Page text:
In the total body of work which comprises Achewood—a body of work which runs the gamut from topics as disparate as cutting-edge gay pornography and risotto burnout—you will notice a remarkable lack of baseball. In my youth, I played little league as earnestly as any mortally shy, four-eyed kid in jeans and non-regulation discount sneakers could, of course. My dad even coached a year or two, but it didn't amount to much (he listens to Sibelius in his Volvo and plays Frankenstein with heirloom rose grafts). At the end of my last year suffering under the mesh-backed, adjustable-strap crown of thorns, when the team awards were handed out, he had to give me an award just like everyone else, and I went home with a baseball in a spherical plastic case which read, "Most Versatile." Meaning, no matter which position they stuck me in, I'd be equally capable of moistening my dungarees if a ball came within twenty yards of my "responsibility zone." I eventually opted for Boy Scouts over baseball and my mother, whose arms grew taut and veined with the effort of hauling hundreds of yards of dungaree-ripe clotheslines to and fro each week, sighed with relief. Since that time, America's game and I have fallen irreparably out of touch.
Thus it was with no small amount of surprise that I found myself happily accepting a ticket to see the San Francisco Giants season opener last Tuesday. My old friend Jon, whom I have described elsewhere as a high-tech knee breaker and axe man who routinely travels the globe to put the screws to six-figure geeks, had a couple of sweet stubs that put us six rows back from third base, and I thought, "Hey, I'm a writer. I could use an excuse to wear pants this month. My wife would love it. She might even get out the camera."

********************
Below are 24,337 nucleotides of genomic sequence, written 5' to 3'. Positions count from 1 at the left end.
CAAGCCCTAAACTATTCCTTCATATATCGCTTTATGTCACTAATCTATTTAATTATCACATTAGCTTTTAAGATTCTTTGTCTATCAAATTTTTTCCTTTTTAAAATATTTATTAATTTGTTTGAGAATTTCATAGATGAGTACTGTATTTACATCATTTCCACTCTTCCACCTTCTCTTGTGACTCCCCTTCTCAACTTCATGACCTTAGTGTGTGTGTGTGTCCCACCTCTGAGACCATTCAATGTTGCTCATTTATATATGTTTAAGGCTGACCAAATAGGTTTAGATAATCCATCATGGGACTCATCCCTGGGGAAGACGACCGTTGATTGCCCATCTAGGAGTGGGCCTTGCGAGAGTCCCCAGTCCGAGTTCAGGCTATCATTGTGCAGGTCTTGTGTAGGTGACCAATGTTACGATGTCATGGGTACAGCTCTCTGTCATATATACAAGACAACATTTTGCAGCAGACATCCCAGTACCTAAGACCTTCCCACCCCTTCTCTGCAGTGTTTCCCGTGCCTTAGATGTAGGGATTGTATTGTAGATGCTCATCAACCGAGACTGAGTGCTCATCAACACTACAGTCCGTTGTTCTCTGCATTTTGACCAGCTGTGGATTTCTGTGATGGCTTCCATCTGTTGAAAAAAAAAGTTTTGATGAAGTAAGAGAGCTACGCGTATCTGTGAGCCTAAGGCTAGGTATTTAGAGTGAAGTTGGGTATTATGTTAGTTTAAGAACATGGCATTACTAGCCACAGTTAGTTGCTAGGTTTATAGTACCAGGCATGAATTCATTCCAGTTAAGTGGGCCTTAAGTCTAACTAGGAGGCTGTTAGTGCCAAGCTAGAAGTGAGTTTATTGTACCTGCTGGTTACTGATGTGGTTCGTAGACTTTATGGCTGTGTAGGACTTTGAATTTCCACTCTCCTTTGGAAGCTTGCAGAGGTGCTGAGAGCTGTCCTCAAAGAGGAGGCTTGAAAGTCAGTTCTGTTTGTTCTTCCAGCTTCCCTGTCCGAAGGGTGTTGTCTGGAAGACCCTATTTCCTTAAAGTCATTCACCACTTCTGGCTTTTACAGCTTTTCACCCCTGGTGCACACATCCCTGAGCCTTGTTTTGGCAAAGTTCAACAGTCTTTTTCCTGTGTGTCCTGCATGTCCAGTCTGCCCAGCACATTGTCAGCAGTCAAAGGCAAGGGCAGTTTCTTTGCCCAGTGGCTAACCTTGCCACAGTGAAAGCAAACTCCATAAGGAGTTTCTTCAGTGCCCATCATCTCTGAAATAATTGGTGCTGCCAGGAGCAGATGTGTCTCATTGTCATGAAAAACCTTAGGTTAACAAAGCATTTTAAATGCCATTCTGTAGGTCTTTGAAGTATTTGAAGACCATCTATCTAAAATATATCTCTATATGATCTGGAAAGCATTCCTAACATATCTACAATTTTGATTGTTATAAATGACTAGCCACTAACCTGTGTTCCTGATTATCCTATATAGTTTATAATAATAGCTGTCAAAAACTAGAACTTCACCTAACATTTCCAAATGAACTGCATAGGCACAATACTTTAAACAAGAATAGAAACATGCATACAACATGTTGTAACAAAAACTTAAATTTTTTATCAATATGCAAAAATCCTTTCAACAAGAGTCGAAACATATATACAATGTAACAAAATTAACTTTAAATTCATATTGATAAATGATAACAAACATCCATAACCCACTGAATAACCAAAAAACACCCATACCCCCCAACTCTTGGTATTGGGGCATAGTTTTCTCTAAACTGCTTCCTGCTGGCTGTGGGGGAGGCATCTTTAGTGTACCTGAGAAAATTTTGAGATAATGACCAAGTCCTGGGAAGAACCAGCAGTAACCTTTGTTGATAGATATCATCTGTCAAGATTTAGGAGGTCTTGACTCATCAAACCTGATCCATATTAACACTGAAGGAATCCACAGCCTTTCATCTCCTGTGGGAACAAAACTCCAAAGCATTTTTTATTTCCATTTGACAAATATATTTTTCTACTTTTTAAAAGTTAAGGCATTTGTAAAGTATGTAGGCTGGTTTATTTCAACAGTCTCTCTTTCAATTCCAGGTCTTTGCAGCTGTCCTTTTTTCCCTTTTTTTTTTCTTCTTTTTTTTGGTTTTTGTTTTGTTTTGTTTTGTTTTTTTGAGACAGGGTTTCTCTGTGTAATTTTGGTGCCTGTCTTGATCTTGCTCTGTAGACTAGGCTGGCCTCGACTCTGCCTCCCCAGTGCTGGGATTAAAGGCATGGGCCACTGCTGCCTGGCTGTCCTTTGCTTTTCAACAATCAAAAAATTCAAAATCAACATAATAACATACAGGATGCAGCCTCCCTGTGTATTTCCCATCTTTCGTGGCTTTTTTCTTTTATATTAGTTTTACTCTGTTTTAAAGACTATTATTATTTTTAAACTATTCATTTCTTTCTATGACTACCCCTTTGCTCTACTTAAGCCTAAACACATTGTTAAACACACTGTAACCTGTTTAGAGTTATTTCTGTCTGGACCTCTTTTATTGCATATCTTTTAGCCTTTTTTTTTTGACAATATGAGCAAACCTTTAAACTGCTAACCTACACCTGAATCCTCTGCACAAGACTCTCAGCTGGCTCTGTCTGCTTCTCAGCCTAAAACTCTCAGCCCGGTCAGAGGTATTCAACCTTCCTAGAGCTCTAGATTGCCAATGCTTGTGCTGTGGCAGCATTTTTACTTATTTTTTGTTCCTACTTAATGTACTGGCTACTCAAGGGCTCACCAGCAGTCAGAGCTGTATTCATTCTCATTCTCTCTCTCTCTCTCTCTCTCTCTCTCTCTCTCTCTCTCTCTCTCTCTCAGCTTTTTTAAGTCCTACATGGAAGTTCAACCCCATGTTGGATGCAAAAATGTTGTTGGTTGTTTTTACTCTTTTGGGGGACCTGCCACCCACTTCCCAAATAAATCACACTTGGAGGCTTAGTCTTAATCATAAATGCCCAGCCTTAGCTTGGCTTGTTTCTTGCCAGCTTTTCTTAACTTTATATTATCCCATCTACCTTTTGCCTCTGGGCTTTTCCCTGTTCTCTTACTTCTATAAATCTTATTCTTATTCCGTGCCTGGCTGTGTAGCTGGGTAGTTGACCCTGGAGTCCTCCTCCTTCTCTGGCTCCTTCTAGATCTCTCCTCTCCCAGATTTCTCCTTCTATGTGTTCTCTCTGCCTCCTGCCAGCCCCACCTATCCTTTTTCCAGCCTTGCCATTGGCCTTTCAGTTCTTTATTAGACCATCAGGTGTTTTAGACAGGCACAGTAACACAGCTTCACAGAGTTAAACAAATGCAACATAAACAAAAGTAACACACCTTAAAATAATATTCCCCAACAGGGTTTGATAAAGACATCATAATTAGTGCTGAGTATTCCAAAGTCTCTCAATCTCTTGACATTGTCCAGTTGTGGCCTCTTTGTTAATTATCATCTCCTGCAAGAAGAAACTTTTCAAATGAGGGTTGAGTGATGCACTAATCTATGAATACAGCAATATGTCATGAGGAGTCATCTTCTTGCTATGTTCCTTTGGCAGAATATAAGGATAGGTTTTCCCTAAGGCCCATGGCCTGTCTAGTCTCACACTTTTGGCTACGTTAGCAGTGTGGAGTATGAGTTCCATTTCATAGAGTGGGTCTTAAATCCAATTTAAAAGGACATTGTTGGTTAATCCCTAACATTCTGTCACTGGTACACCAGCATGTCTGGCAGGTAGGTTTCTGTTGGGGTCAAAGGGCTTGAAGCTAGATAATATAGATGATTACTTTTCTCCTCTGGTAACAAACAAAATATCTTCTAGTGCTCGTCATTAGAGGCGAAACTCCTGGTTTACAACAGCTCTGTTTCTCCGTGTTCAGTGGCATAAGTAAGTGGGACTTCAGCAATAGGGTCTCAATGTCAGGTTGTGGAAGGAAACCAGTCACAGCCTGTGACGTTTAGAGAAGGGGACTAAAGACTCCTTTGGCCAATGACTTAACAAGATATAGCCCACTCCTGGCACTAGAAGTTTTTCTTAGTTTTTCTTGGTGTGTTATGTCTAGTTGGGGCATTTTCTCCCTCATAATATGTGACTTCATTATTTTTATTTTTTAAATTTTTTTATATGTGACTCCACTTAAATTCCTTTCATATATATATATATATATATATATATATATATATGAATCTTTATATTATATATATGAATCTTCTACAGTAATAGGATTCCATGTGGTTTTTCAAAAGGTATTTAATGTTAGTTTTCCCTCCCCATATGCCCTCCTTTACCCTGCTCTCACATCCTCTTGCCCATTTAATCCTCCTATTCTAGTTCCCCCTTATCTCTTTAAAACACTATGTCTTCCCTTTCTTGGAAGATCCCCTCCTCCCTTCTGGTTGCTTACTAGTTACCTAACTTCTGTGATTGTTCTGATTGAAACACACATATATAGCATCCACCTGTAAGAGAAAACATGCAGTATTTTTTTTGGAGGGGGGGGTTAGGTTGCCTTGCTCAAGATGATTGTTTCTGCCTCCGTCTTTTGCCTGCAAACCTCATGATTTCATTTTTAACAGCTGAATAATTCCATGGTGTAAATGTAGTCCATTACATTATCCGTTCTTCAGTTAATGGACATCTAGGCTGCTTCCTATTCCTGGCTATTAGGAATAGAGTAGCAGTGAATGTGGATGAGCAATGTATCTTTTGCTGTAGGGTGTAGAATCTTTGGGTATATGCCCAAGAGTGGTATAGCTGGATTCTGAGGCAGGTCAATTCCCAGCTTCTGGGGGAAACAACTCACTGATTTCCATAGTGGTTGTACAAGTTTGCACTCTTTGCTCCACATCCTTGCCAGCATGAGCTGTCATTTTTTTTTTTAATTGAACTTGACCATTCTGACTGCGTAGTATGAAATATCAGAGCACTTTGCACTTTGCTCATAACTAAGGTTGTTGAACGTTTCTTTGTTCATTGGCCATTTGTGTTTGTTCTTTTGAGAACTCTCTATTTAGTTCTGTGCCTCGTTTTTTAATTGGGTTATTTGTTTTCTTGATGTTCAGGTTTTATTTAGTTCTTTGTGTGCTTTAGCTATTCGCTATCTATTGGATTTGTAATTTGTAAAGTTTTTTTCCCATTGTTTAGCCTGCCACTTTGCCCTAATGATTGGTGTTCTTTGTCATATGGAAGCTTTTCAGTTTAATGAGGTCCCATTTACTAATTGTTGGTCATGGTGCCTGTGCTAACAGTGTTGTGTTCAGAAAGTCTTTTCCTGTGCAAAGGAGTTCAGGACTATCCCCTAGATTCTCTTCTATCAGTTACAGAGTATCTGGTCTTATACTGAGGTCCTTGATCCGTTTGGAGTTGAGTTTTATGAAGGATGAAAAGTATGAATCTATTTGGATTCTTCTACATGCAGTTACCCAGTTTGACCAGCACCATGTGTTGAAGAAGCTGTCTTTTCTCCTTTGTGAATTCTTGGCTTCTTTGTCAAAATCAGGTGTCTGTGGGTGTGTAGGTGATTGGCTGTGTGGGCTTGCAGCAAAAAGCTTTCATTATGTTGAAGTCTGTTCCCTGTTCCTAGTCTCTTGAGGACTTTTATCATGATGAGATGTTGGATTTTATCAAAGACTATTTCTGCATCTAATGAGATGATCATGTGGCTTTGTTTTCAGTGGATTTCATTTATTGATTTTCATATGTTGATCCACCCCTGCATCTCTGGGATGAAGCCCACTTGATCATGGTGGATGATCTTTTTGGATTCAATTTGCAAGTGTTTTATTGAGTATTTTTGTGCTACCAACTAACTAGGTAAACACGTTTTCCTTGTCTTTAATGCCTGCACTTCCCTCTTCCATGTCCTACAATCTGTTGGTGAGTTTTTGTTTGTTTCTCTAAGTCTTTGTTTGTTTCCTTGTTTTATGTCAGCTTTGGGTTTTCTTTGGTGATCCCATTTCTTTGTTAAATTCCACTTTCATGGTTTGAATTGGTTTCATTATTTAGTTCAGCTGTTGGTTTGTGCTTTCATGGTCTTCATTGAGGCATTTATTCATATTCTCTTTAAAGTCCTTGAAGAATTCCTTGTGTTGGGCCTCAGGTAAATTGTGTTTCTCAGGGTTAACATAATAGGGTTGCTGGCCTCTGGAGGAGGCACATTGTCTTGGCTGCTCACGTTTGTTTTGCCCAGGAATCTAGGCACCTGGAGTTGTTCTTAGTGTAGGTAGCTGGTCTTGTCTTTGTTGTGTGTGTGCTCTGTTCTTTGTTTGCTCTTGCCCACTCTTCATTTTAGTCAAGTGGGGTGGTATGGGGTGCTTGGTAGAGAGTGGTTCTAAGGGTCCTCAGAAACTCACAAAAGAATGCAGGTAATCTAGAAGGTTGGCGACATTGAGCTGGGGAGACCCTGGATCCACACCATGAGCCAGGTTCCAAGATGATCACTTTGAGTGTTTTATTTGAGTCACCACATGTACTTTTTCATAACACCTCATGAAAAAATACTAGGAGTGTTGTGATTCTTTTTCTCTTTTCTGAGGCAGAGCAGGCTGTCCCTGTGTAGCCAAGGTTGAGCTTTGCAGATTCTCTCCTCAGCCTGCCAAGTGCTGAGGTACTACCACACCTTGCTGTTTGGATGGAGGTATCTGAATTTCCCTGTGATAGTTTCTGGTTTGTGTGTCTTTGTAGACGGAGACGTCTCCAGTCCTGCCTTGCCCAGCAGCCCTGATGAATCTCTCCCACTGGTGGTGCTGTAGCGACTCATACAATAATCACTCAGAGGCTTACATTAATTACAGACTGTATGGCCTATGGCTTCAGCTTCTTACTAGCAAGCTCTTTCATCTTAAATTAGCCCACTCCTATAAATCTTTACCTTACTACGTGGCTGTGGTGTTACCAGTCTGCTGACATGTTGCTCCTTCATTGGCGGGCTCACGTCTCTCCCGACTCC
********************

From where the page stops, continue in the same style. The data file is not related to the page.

I met Jon on the Caltrain that wends its way up the San Francisco peninsula from our southerly suburbs. The trip had been sold to me as an excuse to start drinking beer early in the day, a generative exercise with which I am professionally familiar. I wasn't terribly in the mood to sup on suds as I walked to the train at 11am this particular day, but I gamely picked up one of those mortar-size Heinekens at a corner liquor store and felt its cool weight against my hip as I waited for the train to toot and hiss up to the platform.
Jon wandered into my car and set down a Safeway bag full of Guinness and high-end potato chips (as I have mentioned elsewhere, Jon works hard, and takes his pleasure when and where he can get it). We cracked a couple of the cans and got to chatting about our kids. Here and there we broke off a couple of the Clotted Cream and Kielbasa Kettle Chips (real name forgotten) in our mouths and chewed like horses. I traded him my Heineken mortar for a humbler and more nutritious Guinness pint, and after a fashion we rolled into the San Francisco terminus, a mere block from AT&T Park. Having fortified myself earlier with a toaster waffle, I found the rate of Guinness absorption wholly pleasant.
Awash in a sea of fellow fans, we made our way to the park and had a quick Anchor Steam at the peripheral ACME Chophouse (how many ballpark slop-shops can say that their menu and food philosophy were designed by Traci Des Jardins?), before entering the gates and getting an Anchor Steam to wash down all that Anchor Steam. To dogpile the beer and keep it subdued, we ordered an unusual number of ethnic sausage sandwiches from the dizzying assortment of food concessions (correct me if I'm wrong, but I think I saw one small booth that was permanently serving a still-beating cobra heart to an animatronic Tony Bourdain). "Hey," I thought, "Maybe it's not me that's stayed the same. Maybe it's baseball that's changed." It was a happy moment. Perhaps I would have to have baseball over for halibut cheek ceviche and Żubrówka appletinis sometime.